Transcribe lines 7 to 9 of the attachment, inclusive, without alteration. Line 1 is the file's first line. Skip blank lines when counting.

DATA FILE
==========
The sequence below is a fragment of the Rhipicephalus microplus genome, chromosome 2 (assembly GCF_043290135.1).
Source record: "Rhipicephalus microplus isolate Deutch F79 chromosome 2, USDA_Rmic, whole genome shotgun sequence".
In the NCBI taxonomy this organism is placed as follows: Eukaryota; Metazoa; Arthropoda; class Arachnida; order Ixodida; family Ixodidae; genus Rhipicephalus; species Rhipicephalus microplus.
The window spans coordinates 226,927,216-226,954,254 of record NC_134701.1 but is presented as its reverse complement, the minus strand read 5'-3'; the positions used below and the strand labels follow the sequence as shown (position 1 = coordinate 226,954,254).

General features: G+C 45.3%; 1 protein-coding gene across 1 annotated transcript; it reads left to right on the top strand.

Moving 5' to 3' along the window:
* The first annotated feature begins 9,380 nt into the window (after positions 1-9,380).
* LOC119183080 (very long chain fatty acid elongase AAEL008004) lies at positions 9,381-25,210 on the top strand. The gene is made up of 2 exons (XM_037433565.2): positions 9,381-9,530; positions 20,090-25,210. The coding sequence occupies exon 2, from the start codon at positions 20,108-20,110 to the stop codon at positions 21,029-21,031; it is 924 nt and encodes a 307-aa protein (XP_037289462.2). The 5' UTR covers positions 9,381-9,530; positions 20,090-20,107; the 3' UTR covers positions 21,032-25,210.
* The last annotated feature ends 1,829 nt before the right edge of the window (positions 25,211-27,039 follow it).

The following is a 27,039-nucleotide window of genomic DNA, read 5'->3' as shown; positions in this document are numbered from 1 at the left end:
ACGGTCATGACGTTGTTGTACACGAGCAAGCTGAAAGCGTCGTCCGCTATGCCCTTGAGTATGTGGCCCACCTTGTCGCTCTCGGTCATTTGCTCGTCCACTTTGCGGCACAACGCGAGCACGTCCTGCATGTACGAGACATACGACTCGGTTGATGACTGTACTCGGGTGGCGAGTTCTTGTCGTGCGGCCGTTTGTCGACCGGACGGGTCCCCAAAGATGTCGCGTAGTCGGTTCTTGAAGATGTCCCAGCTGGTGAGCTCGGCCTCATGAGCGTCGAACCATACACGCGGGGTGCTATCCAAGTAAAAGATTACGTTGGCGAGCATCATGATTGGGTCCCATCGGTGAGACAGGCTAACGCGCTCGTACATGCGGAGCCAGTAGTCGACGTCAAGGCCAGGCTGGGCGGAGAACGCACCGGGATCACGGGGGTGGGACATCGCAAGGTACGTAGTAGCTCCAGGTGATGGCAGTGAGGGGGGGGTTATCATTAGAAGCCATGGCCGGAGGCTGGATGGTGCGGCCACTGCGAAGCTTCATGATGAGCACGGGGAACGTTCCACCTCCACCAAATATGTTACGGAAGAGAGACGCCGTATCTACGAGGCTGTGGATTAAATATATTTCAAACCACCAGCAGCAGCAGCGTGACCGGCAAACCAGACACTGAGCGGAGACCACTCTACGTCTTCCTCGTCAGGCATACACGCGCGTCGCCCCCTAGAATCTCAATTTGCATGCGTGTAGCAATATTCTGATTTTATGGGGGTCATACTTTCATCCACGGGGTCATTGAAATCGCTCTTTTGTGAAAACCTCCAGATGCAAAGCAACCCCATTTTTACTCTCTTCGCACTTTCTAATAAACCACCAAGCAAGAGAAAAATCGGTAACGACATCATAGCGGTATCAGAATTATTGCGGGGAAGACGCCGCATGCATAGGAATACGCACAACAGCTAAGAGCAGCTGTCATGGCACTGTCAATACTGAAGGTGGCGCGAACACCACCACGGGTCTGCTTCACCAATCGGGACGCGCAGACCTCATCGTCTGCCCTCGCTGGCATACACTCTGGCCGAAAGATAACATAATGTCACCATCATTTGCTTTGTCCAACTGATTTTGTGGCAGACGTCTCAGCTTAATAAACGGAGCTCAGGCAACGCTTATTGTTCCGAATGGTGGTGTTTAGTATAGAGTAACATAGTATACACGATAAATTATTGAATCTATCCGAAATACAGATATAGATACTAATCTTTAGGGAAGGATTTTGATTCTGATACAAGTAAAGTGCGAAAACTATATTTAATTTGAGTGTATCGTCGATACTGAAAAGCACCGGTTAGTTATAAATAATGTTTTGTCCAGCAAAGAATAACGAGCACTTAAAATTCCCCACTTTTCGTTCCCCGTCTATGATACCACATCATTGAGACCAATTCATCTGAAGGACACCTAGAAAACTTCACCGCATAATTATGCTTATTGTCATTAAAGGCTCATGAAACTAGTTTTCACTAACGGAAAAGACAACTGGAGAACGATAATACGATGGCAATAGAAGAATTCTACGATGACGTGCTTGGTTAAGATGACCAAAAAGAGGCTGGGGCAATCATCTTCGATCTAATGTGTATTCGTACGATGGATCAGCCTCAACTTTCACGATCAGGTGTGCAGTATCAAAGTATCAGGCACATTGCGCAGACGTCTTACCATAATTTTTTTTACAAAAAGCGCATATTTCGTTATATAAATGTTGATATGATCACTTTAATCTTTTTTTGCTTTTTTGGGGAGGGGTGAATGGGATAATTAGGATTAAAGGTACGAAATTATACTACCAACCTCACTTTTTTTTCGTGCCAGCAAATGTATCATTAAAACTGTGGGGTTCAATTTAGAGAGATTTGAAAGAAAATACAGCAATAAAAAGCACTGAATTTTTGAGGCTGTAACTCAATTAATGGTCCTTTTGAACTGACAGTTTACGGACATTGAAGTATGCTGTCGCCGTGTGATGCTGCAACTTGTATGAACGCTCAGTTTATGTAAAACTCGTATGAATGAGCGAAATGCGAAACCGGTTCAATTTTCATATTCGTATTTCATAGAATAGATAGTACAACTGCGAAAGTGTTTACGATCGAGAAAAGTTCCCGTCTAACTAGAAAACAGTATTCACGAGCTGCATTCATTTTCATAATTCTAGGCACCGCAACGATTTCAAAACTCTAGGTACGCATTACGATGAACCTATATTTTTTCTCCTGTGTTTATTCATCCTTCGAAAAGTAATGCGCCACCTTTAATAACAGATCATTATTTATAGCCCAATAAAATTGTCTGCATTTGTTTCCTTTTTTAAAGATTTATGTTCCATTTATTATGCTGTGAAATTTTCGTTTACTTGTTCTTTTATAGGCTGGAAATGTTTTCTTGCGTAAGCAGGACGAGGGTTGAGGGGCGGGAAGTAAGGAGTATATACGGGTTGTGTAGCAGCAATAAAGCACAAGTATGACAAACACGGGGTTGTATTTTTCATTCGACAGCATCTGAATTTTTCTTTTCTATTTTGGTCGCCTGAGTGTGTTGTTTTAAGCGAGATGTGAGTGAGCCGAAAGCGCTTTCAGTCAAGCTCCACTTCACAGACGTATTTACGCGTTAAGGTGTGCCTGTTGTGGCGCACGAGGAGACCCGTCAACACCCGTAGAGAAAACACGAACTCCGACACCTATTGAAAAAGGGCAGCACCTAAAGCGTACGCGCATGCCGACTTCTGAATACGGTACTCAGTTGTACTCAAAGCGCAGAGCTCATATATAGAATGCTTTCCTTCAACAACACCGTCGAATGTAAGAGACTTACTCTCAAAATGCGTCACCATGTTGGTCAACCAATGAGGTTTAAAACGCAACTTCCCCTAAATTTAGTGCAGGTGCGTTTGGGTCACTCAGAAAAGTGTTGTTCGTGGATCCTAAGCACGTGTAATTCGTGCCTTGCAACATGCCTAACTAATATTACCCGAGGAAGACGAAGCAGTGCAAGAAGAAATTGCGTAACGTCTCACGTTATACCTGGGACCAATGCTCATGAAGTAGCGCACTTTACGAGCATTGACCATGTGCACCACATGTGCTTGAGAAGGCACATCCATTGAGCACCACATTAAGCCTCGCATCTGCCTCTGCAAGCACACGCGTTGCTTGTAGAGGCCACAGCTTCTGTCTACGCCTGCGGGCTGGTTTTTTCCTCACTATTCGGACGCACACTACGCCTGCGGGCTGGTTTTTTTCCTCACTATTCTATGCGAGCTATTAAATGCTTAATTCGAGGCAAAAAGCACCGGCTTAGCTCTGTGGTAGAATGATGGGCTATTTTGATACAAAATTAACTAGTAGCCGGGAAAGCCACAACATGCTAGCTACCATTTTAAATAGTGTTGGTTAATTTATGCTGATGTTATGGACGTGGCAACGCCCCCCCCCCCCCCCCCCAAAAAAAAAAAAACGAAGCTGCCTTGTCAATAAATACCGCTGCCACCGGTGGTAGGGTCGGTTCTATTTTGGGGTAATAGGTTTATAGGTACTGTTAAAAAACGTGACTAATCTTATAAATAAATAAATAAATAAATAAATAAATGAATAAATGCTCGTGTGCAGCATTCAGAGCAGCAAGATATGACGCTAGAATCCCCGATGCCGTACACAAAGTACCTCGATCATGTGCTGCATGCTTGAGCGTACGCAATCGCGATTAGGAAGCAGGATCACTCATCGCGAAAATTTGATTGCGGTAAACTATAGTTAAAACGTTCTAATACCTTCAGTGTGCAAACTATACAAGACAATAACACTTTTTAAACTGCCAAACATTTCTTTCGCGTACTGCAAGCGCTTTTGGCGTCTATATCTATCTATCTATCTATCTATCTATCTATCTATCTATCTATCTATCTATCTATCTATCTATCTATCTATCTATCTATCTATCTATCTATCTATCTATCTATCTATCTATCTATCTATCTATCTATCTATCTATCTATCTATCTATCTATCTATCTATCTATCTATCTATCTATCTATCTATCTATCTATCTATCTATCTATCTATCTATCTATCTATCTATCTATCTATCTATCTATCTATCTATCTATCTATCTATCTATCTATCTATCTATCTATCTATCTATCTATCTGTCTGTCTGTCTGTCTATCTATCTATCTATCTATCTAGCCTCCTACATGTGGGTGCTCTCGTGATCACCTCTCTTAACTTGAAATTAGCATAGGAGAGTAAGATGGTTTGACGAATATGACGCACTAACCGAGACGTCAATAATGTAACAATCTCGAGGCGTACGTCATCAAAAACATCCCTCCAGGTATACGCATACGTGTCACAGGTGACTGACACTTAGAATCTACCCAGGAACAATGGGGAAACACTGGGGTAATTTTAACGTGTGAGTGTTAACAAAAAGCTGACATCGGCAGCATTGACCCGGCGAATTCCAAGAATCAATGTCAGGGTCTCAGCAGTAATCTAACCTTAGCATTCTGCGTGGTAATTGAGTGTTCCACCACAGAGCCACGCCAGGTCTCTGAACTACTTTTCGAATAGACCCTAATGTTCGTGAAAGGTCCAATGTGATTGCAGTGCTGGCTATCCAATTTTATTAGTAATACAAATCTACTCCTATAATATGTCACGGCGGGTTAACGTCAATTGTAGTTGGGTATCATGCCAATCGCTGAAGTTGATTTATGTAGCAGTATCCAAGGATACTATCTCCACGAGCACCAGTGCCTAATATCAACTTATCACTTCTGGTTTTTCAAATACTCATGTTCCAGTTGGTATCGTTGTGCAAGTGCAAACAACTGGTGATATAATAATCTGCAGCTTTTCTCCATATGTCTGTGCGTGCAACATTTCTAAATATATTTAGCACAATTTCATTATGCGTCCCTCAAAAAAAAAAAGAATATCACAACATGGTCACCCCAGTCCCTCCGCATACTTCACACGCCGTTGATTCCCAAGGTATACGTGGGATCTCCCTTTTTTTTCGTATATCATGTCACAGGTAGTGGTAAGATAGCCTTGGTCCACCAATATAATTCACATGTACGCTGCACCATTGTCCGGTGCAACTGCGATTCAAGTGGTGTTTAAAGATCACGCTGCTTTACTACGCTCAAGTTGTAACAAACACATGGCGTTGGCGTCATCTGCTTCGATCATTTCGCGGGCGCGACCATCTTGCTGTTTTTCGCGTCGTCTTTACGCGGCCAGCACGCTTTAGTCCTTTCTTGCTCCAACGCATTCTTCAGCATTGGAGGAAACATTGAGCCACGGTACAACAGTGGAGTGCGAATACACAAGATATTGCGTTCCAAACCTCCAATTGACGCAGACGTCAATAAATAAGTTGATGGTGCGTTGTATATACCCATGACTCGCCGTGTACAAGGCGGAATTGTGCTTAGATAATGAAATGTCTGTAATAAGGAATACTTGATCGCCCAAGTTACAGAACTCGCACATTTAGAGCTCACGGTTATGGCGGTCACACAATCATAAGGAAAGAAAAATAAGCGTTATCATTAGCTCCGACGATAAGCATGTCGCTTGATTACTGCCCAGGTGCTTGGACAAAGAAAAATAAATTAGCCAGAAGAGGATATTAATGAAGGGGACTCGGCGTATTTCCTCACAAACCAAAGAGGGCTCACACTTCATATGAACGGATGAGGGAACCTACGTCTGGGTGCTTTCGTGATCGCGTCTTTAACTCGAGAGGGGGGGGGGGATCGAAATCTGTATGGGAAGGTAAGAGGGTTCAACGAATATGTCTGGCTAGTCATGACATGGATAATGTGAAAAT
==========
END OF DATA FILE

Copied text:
* The first annotated feature begins 9,380 nt into the window (after positions 1-9,380).
* LOC119183080 (very long chain fatty acid elongase AAEL008004) lies at positions 9,381-25,210 on the top strand. The gene is made up of 2 exons (XM_037433565.2): positions 9,381-9,530; positions 20,090-25,210. The coding sequence occupies exon 2, from the start codon at positions 20,108-20,110 to the stop codon at positions 21,029-21,031; it is 924 nt and encodes a 307-aa protein (XP_037289462.2). The 5' UTR covers positions 9,381-9,530; positions 20,090-20,107; the 3' UTR covers positions 21,032-25,210.
* The last annotated feature ends 1,829 nt before the right edge of the window (positions 25,211-27,039 follow it).